Bearing stresses on 7-ply formply over shoring loads

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BACKGROUND: I have a complicated structural slab repair underway. 8" thick suspended PT slab to a mechanical room (boilers, chillers, etc)that has severe corrosion damage, such that we are doing full-depth removal and replacement, under load/service. The boiler sits on the damaged slab slab area and water-softening system daily rinsing (thick NaCl brine dumping on the slab for 10+ years in a very hot/humid room) is the primary cause of corrosion, along with lack of maintenance of any waterproofing etc. etc.

Anyway, the boiler is about 30,000 lb and supported on steel skid beams onto the structural slab, via 4 reaction points total. So each support point takes approx 7.5 kips.

We have a bunch of shoring under the boiler whilst concrete demolition was undertaken and when the new slab gets placed we need to form up the new slab soffit, install new PT, and new rebar. Obviously the shoring has to remain in place until the slab is cured and re-stressed, so I have small 8" high sacrificial W4 steel stubs bolted to the top of shoring legs. That means the formwork/formply has to be cut around the in-place shoring.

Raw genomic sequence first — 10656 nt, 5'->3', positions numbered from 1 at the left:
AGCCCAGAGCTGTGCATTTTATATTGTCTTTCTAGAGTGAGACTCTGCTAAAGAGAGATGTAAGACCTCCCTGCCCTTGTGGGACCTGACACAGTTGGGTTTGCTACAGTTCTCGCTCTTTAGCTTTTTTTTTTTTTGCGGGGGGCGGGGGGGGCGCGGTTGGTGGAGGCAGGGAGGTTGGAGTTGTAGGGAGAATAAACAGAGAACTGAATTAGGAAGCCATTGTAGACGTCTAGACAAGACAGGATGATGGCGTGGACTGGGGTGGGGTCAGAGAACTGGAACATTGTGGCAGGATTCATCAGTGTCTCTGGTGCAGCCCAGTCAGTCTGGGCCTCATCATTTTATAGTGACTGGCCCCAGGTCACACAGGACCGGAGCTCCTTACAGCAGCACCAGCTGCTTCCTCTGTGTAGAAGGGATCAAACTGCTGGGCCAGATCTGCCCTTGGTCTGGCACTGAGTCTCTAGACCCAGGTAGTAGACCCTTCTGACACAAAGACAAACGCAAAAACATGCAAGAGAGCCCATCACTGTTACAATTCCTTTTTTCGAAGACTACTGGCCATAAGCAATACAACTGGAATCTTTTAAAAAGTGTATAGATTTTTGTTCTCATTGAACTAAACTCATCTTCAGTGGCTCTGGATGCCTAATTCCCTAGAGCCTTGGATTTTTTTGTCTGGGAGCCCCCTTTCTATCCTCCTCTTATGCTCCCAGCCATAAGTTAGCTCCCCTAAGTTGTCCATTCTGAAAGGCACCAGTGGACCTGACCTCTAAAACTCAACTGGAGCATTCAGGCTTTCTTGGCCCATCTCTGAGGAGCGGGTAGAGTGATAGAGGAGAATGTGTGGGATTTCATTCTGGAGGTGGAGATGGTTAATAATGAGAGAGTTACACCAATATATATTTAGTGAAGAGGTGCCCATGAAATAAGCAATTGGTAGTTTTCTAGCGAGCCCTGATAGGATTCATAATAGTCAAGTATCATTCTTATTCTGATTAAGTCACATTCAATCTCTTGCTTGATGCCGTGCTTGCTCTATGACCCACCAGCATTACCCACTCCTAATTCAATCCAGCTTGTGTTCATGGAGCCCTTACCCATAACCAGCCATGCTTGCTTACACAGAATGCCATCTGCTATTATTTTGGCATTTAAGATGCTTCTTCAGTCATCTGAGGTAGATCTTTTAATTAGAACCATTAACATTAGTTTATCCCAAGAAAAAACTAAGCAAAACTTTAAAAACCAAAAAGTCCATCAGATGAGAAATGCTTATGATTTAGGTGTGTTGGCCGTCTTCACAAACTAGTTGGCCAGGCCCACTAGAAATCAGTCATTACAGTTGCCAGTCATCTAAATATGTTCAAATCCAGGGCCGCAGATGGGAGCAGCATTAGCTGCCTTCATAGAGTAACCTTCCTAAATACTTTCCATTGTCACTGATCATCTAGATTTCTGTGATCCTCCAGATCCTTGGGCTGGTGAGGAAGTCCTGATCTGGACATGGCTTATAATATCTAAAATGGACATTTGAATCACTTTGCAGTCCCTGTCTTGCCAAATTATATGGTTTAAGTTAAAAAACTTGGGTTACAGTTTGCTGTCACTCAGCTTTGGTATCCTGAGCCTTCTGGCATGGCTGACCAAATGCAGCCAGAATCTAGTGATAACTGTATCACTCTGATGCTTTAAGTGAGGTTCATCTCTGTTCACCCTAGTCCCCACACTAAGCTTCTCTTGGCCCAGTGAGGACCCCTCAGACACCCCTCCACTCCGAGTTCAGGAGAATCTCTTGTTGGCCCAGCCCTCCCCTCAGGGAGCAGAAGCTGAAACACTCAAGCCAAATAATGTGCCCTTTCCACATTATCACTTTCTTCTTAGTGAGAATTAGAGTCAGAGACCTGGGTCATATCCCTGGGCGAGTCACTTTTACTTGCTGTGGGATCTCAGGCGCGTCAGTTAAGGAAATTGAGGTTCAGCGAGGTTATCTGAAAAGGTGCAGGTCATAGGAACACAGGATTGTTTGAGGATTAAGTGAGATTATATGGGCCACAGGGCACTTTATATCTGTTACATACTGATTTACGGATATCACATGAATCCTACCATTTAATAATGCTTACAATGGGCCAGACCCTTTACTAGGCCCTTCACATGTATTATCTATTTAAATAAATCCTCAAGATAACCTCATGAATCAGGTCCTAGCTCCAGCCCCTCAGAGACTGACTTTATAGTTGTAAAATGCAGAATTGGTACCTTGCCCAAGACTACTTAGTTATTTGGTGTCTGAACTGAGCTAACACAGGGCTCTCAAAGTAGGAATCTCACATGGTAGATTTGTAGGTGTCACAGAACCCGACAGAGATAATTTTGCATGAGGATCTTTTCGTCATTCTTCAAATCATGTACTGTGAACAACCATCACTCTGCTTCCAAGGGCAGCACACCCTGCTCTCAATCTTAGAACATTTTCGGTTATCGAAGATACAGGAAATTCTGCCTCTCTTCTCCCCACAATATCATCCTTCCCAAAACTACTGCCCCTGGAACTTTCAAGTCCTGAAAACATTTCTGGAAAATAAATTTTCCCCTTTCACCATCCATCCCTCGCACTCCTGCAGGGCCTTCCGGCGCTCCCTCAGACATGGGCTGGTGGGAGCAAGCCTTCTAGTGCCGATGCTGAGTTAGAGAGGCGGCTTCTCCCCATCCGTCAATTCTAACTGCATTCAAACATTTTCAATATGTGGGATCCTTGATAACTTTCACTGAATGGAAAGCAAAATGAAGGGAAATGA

I am thinking of an alternative of bearing the W4 stubs (with 5"x 5" bearing plates T&B) on 7-ply MDO formply and so the load path would be boiler load > steel W4 > plyform > shoring. So with a 7500 lbf load on W4 with a 5" sq bearing plate bearing on ply that results in 300 psi bearing stress. APA recommends an allowable bearing stress (compression stress perp to face of plies) of 360 psi which is derived on a displacement limit of 0.04".

The numbers work, but would you transfer the load through the plyform, or stay with steel-to-steel transfer?


I would use Option 1 for four reasons:

  1. If Option 2 is used, compression of 0.04" doesn’t sound like much. Say the bolts connecting the shoring are 1/2-13 (coarse thread), 0.04" is a half-turn of the nut. I would not want the connection to loosen under full load.

  2. Using Option 2, there is the possibility that the shoring member picks up unintended slab loading in addition to boiler load.

  3. Steel shoring typically has a safety factor of 3. Could argue that introducing formply into the load path reduces the safety factor to 1.2 (360 PSIAllowed / 300 PSIApplied).

  4. Assuming the 30 kip boiler load is precisely split into four loads, each 7.5 kips, is optimistic.